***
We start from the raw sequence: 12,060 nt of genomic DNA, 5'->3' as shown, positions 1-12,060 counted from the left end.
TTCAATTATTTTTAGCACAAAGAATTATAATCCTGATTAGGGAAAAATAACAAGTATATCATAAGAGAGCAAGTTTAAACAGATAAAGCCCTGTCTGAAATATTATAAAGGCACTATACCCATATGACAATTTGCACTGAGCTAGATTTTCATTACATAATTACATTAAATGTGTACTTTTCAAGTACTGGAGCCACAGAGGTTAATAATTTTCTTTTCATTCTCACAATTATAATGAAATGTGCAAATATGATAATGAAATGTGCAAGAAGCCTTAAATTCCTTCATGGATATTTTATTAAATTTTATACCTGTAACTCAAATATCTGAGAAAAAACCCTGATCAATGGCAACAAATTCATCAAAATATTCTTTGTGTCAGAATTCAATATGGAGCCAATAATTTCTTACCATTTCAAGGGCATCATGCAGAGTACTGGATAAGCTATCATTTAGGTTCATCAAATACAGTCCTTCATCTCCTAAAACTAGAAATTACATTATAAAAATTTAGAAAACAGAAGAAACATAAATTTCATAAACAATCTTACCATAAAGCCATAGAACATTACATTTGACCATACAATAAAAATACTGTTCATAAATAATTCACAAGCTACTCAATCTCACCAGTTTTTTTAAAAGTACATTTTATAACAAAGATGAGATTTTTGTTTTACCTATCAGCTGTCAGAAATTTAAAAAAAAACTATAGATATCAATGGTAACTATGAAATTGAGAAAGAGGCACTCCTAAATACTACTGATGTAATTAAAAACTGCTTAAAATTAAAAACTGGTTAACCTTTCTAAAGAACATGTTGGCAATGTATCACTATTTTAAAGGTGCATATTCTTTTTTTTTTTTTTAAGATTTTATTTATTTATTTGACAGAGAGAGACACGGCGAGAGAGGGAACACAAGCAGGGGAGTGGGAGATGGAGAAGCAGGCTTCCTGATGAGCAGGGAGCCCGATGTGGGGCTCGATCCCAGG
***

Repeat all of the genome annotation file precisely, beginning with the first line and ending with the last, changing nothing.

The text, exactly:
We start from the raw sequence: 12,060 nt of genomic DNA, 5'->3' as shown, positions 1-12,060 counted from the left end.
TTCAATTATTTTTAGCACAAAGAATTATAATCCTGATTAGGGAAAAATAACAAGTATATCATAAGAGAGCAAGTTTAAACAGATAAAGCCCTGTCTGAAATATTATAAAGGCACTATACCCATATGACAATTTGCACTGAGCTAGATTTTCATTACATAATTACATTAAATGTGTACTTTTCAAGTACTGGAGCCACAGAGGTTAATAATTTTCTTTTCATTCTCACAATTATAATGAAATGTGCAAATATGATAATGAAATGTGCAAGAAGCCTTAAATTCCTTCATGGATATTTTATTAAATTTTATACCTGTAACTCAAATATCTGAGAAAAAACCCTGATCAATGGCAACAAATTCATCAAAATATTCTTTGTGTCAGAATTCAATATGGAGCCAATAATTTCTTACCATTTCAAGGGCATCATGCAGAGTACTGGATAAGCTATCATTTAGGTTCATCAAATACAGTCCTTCATCTCCTAAAACTAGAAATTACATTATAAAAATTTAGAAAACAGAAGAAACATAAATTTCATAAACAATCTTACCATAAAGCCATAGAACATTACATTTGACCATACAATAAAAATACTGTTCATAAATAATTCACAAGCTACTCAATCTCACCAGTTTTTTTAAAAGTACATTTTATAACAAAGATGAGATTTTTGTTTTACCTATCAGCTGTCAGAAATTTAAAAAAAAACTATAGATATCAATGGTAACTATGAAATTGAGAAAGAGGCACTCCTAAATACTACTGATGTAATTAAAAACTGCTTAAAATTAAAAACTGGTTAACCTTTCTAAAGAACATGTTGGCAATGTATCACTATTTTAAAGGTGCATATTCTTTTTTTTTTTTTTAAGATTTTATTTATTTATTTGACAGAGAGAGACACGGCGAGAGAGGGAACACAAGCAGGGGAGTGGGAGATGGAGAAGCAGGCTTCCTGATGAGCAGGGAGCCCGATGTGGGGCTCGATCCCAGG